My apologies to Pitch Perfect, the first film in Universal’s budding franchise. Simply put, it left me confused. Taking popular music and turning those tunes into off-brand karaoke jingles? Get outta here! And then surrounding the pop with caricatures, Tina Fey-esque humor, and some low-budget college behavior? Yeah, whatever, we need to champion serious cinema here. Wake up, sheeple! You’re eating cotton candy with this “American Idol goes to college” movie!
Looking back at 2012 me, I have to laugh. These things are great! They have sass and song to guide them, and they own up to their modest aspirations. Let’s franchise more films that have nothing to do with comic books or visual effects, where the reason for continuing is simply to keep having fun.
It only took two movies for me to figure that out.
Hot off the heels of its sleeper hit successor, Pitch Perfect 2 may not be perfect in itself, but it sure feels like a perfectly good time. It works because of the giggly humor, finger-snapping fun music, and a general sense of life just a step to the left of normal. Here’s a summer sequel built on a foundation of bubble gum and big heart, finally.
Pitch Perfect 2 picks up three years after the first movie. Barden University’s Bellas, that gal-pal gang of singers from the first movie, are the hottest acappella group around, in spite of this movie’s constant reassurance that this is a fringe extra-curricular and style of music. They’ve won like a dozen championships, and have even been asked to perform for Obama. But that’s where the problems start. The gang’s all there; they’re doing their singing thing. The Bellas, including de facto leader Beca (Anna Kendrick) and seven-year student Chloe (Brittany Snow), are strutting it up to the tunes of Pitbull and Icona Pop, even throwing in a little “America the Beautiful”. This show’s for the President, after all. It’s rah-rah, to say the least and quickly sells the amusements of mix-taping.
But then comes in poor “Fat Amy” (Rebel Wilson), the Australian sensation of the team, quite literally like a wrecking ball, dangling atop the stage. Naturally, she’s belting out Miley Cyrus’ “Wrecking Ball” and then SHHRNK: the pants rip, the crotch is out, and the movie’s set in motion. The team’s mortified, a national disgrace, and most importantly to the story, in a creative funk. They’re about to graduate and are at all kinds of crossroads. And like any college film, the plot progresses with wacky group events and competitions of some sort to move things forward. You can predict sing-offs and montages and heart-to-hearts, but they seldom feel this chipper or creative. Pitch Perfect 2 leaves you feeling a sense of joy for what you just watched, because you got exactly what you wanted.
Superstar Elizabeth Banks helmed this. It’s her first feature-length film, and she produced the previous movie. Banks, as a director, does nicely. She knows exactly what people liked about Pitch Perfect: the music and the comedy. It’s that simple, and Banks capitalizes on it, amping up the beats and broad jokes. No recasting, just a few self-aware nods to the film’s own legacy and mostly more of the good stuff. God, if only more directors could sense what their audiences wanted and actually gave it to them.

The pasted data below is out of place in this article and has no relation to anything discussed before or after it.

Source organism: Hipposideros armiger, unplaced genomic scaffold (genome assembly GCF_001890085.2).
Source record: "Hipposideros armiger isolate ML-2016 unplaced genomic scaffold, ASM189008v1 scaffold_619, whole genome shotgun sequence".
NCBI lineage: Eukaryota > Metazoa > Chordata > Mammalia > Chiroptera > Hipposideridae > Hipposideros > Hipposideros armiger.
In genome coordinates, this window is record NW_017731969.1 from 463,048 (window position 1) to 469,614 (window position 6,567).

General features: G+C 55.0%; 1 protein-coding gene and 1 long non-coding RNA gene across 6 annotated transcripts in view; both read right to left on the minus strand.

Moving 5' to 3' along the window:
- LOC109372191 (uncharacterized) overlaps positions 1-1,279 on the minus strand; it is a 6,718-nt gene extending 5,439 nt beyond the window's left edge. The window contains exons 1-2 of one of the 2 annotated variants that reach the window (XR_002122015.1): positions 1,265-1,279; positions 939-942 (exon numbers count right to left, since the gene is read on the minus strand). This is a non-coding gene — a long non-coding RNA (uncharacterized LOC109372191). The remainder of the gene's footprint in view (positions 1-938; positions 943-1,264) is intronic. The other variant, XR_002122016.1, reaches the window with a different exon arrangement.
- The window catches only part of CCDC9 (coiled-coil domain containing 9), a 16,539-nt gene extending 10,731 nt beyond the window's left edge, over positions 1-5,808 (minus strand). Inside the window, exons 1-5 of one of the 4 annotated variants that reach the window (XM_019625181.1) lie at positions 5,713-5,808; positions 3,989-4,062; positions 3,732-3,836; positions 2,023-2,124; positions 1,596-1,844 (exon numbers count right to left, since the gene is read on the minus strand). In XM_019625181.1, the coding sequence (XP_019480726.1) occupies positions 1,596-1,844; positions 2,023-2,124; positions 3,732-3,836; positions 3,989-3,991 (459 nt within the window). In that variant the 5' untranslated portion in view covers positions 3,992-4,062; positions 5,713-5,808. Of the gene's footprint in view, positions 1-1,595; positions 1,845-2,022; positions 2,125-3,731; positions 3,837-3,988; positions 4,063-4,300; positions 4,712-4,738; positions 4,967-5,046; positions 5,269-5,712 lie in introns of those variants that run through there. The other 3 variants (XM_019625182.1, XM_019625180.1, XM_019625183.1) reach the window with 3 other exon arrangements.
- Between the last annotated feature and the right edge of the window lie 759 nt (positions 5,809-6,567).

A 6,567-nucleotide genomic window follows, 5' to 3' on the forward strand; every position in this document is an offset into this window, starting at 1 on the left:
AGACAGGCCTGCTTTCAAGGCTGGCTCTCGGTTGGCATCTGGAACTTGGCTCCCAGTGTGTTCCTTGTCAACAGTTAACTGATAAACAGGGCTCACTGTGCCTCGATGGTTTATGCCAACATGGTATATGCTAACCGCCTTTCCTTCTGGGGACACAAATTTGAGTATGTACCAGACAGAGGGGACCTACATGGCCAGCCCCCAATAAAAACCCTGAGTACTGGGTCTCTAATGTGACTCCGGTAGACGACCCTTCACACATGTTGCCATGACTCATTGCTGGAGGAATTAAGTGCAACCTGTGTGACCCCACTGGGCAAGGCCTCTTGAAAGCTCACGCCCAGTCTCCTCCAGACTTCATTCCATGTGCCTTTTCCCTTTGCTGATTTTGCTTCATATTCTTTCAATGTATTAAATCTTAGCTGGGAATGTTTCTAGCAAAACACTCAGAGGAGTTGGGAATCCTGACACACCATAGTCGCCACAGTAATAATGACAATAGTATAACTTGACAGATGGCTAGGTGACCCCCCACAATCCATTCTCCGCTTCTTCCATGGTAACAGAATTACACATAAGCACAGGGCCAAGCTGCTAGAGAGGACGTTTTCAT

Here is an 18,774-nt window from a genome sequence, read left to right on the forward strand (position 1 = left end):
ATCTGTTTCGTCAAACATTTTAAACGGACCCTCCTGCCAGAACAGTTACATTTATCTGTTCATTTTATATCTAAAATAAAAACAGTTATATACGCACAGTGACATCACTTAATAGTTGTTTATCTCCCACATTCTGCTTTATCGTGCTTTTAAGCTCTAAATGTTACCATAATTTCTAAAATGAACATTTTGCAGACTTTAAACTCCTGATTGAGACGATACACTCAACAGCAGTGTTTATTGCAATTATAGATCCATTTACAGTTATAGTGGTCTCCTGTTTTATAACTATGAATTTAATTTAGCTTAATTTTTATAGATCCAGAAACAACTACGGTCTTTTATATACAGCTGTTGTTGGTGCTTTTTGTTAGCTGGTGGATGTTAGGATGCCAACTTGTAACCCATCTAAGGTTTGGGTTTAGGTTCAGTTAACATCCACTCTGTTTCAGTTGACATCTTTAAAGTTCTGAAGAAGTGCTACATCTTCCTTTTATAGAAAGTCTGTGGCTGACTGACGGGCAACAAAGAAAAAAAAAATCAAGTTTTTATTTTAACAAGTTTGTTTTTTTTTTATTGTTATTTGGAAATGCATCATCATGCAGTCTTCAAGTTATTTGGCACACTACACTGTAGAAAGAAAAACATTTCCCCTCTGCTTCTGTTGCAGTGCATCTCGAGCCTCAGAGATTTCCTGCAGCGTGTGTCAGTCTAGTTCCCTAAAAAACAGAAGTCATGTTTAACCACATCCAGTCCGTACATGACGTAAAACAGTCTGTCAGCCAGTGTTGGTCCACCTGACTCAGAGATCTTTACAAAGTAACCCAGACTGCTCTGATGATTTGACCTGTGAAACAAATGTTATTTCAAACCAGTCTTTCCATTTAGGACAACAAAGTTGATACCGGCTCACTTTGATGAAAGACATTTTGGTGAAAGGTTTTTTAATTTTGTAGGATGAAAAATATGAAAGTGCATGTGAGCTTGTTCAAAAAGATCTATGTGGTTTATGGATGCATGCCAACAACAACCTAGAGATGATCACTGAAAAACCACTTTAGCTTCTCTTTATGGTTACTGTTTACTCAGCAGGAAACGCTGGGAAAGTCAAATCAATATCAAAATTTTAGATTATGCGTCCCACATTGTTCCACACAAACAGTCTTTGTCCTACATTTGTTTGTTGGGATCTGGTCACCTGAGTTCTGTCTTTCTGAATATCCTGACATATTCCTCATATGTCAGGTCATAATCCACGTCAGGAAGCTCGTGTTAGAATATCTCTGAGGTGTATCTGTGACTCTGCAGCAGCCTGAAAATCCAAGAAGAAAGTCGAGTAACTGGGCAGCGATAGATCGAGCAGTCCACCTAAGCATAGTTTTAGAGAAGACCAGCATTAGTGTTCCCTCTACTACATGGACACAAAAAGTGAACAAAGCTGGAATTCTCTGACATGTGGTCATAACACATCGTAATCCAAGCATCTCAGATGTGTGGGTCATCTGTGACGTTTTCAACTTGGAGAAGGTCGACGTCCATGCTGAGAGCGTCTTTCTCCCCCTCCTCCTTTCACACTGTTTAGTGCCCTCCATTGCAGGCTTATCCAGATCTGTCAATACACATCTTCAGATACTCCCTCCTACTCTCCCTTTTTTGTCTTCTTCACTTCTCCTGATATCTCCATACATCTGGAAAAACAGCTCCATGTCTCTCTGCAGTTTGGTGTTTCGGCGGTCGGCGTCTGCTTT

Tapping into the resources she has available, Banks stages scenes with kindness for her creative team, giving everyone at least a moment or more to shine. Call it a hunch, but maybe she’s a director who loves the first movie and wanted to show her affection for it? Again, what a concept.
Banks mines Anna Kendrick’s wonderful voice and knows that Rebel Wilson will let it all out, often literally and crassly, to get results. The speed of Kay Cannon’s (scripts for 30 Rock and New Girl) screenplay moves things along, and we don’t care to stop and question the finer points of plotting. Whatever, German villains are ludicrous, but they’re easy to boo.
Strangest of all, the mash-up music is really something to hear. In the Jimmy Fallon age of low-brow music appreciation in the form of sampling and lip syncing, imagine the best drunken party mix you’ve ever heard. There’s no point in getting highfalutin here when Pitch Perfect 2’s doing a decent enough job of carrying a tune. Without spoiling the surprises, and there are plenty, just know that there’s room for Whitney, Beyonce, and Miley, and something like three dozen more top acts. You’ll be hard-pressed not to nod your head at some point.
Not every joke is a gold mine (or free of stereotypes for that matter), but some of them sure do play big; strange song choices, cameos, and constantly catty or aggressive dialogue are this film’s weapons of choice. Accusations of sinful convenience and this film existing outside any reality are … irrelevant. However, the hyper-actively sneaky product placement, from Comcast to Volkswagen is … annoying. Really annoying, actually.
But Pitch Perfect 2 hears your complaints and really doesn’t care. Out of modest comedy and sing-song excitement comes a movie that’s happy to have a good time and share it with you. This is a film that can be admired for its humility, humanity, and harmony, and in those sections Pitch Perfect 2 hits more than enough high notes. Now pardon me, Pitch Perfect is about to get rented and given another shot.